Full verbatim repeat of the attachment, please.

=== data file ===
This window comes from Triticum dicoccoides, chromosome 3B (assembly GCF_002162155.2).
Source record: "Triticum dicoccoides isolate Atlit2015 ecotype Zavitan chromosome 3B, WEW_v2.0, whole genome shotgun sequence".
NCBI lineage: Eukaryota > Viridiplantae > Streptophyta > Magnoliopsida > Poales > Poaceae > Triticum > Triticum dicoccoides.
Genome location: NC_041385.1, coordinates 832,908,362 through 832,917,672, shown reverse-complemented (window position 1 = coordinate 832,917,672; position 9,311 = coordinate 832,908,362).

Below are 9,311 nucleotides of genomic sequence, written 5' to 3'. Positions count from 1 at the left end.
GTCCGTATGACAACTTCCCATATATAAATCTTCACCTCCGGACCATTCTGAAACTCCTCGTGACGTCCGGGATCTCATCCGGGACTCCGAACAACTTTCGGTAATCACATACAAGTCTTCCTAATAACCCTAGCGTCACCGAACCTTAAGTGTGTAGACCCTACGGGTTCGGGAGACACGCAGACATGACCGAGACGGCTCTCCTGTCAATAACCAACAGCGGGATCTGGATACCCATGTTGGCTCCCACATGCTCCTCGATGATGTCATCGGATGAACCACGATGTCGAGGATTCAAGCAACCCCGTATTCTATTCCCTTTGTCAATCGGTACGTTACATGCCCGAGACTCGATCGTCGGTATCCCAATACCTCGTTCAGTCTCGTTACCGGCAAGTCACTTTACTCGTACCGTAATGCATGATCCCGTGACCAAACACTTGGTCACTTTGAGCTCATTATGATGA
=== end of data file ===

This window comes from Triticum dicoccoides, chromosome 3B (assembly GCF_002162155.2).
Source record: "Triticum dicoccoides isolate Atlit2015 ecotype Zavitan chromosome 3B, WEW_v2.0, whole genome shotgun sequence".
NCBI lineage: Eukaryota > Viridiplantae > Streptophyta > Magnoliopsida > Poales > Poaceae > Triticum > Triticum dicoccoides.
Genome location: NC_041385.1, coordinates 832,908,362 through 832,917,672, shown reverse-complemented (window position 1 = coordinate 832,917,672; position 9,311 = coordinate 832,908,362).

Below are 9,311 nucleotides of genomic sequence, written 5' to 3'. Positions count from 1 at the left end.
GTCCGTATGACAACTTCCCATATATAAATCTTCACCTCCGGACCATTCTGAAACTCCTCGTGACGTCCGGGATCTCATCCGGGACTCCGAACAACTTTCGGTAATCACATACAAGTCTTCCTAATAACCCTAGCGTCACCGAACCTTAAGTGTGTAGACCCTACGGGTTCGGGAGACACGCAGACATGACCGAGACGGCTCTCCTGTCAATAACCAACAGCGGGATCTGGATACCCATGTTGGCTCCCACATGCTCCTCGATGATGTCATCGGATGAACCACGATGTCGAGGATTCAAGCAACCCCGTATTCTATTCCCTTTGTCAATCGGTACGTTACATGCCCGAGACTCGATCGTCGGTATCCCAATACCTCGTTCAGTCTCGTTACCGGCAAGTCACTTTACTCGTACCGTAATGCATGATCCCGTGACCAAACACTTGGTCACTTTGAGCTCATTATGATGA